5. Make sure you have your homeowners insurance policy in place.
Homeowners insurance (a.k.a., hazard insurance) is almost always required when a mortgage loan is used to buy a house in Washington State. Your lender will want to make sure that the home you are buying is habitable and is able to be covered before a loan is finalized.
So, if you haven’t done so already, this is another item to take care of during the week before closing. Not only will the lender require it, but it’s also something that will keep you safe and will provide you with financial coverage should something happen to your home and those in it. Depending on the specifics of your loan program, you may have to bring proof of home insurance to the closing.
6. Book the Movers
You’re going to need some help moving all of your belongings into your new home, especially if you’re moving from another home and are planning to transfer all your furnishings to your new place. Moving companies book up quickly. The last thing you want is to book movers for the day of closing only to have a hard time finding anyone available. You can save yourself this hassle by booking well in advance.
Even if you plan to use the help of friends, you’ll still need to organize who will be able to help you, as well as what vehicle you’ll be using to transport all your things. Planning this at least a week in advance is helpful.
7. Hire Professional Cleaners
While sellers should leave the premises in relatively clean condition, you’ll probably still feel more comfortable having the place thoroughly cleaned and sanitized before you move yourself and your family into the home.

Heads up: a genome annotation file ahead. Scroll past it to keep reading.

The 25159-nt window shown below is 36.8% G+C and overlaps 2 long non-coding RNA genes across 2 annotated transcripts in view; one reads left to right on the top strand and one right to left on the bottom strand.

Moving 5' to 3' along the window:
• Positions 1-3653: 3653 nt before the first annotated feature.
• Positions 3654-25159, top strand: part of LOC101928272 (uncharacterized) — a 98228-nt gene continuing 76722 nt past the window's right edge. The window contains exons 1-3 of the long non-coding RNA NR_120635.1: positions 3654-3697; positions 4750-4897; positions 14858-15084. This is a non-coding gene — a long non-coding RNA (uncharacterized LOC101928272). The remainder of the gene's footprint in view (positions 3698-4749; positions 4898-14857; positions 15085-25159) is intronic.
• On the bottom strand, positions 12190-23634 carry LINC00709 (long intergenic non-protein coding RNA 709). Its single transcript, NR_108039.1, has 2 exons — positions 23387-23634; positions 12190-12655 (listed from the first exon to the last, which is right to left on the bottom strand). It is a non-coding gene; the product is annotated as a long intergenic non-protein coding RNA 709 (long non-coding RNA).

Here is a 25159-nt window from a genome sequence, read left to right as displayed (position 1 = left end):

You can always do this yourself, but it’s a big job. After dealing with all the moving and closing of your old home, the last thing you’ll want to have to deal with is cleaning the home top to bottom.
For a couple of hundred dollars, you can have the professionals do it for you so the home is ready for you to move all your belongings in on moving day.
8. Switch the Utilities Over
You want to make sure that the electricity, gas, and water is still operational when you move into your home. Whether you move in the winter or summer, the furnace or air conditioner will need to be working when you move in, and that will require services from the utility companies.
Before you move in, make sure you call the utility companies and have the accounts switched over to your name so there is no halt in service.
9. Order Furniture
If this is your first home, you’ll want to at least have a bed and sofa to lounge on when you first move in. Ideally, you’ll have everything you need when you take possession of the home. As such, you’ll want to order your furniture in advance so it’s ready to be moved in to your new home.
Even if this is not your first home, you may have chosen to outfit it with different pieces, whether it’s because your old furniture doesn’t fit or you simply want something new and modern. Either way, ordering new pieces in advance will help ensure that they’re ready when it comes time to move into your new home.